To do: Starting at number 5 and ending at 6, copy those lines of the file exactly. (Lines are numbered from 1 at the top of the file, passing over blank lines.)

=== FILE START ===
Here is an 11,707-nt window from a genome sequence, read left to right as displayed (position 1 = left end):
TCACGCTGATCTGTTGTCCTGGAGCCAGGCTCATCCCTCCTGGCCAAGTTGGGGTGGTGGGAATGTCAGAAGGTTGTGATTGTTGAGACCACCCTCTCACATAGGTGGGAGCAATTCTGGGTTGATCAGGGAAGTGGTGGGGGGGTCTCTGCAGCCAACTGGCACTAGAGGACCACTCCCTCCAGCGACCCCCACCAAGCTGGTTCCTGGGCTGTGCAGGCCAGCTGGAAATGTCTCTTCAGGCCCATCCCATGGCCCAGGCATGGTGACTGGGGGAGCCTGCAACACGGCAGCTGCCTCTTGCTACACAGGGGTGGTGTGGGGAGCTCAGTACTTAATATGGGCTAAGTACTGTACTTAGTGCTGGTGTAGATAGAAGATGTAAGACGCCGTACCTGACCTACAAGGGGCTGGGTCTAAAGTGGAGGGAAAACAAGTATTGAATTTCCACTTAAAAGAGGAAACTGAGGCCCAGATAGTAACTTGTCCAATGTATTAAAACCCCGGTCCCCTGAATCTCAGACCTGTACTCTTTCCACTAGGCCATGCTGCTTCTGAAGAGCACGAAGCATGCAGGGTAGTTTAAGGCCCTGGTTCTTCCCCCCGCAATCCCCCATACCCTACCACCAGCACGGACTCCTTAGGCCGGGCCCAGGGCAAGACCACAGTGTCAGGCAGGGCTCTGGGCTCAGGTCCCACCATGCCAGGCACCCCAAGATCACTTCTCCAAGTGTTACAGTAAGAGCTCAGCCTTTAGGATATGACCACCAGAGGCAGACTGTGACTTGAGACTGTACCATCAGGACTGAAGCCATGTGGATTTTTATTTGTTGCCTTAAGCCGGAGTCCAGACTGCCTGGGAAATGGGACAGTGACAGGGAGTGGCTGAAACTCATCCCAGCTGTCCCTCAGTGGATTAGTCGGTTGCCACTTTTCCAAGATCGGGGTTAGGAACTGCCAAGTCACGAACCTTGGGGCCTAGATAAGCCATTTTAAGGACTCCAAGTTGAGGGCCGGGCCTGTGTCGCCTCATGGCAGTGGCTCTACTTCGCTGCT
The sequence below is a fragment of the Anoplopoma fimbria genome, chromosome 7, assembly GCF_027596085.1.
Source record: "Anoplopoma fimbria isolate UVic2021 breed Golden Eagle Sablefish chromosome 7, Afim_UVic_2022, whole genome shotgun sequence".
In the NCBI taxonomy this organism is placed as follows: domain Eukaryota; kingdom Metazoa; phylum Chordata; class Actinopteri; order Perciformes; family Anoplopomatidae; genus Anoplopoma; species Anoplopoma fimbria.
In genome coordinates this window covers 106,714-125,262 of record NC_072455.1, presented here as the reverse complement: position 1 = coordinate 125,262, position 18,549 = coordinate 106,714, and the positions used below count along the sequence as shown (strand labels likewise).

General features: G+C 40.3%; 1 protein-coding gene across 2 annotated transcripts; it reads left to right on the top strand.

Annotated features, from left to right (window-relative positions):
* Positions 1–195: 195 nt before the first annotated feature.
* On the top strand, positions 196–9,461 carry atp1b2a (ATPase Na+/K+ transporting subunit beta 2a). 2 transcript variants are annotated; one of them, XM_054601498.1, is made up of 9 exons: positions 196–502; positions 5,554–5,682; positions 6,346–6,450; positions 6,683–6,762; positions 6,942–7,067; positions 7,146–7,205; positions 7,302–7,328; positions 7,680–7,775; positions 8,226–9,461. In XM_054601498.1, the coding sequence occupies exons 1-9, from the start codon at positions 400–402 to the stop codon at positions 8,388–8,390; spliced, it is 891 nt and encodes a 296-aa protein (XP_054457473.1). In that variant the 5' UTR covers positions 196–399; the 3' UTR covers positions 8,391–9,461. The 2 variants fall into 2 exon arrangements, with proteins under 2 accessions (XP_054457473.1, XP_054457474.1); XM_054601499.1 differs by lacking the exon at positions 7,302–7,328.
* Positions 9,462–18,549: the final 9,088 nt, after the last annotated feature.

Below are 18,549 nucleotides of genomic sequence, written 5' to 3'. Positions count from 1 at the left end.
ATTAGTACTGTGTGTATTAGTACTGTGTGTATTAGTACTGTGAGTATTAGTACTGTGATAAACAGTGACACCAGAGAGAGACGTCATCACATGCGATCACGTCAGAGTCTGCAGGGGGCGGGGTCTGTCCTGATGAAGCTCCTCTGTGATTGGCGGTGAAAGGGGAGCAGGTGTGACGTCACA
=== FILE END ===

In the NCBI taxonomy this organism is placed as follows: domain Eukaryota; kingdom Metazoa; phylum Chordata; class Actinopteri; order Perciformes; family Anoplopomatidae; genus Anoplopoma; species Anoplopoma fimbria.
In genome coordinates this window covers 106,714-125,262 of record NC_072455.1, presented here as the reverse complement: position 1 = coordinate 125,262, position 18,549 = coordinate 106,714, and the positions used below count along the sequence as shown (strand labels likewise).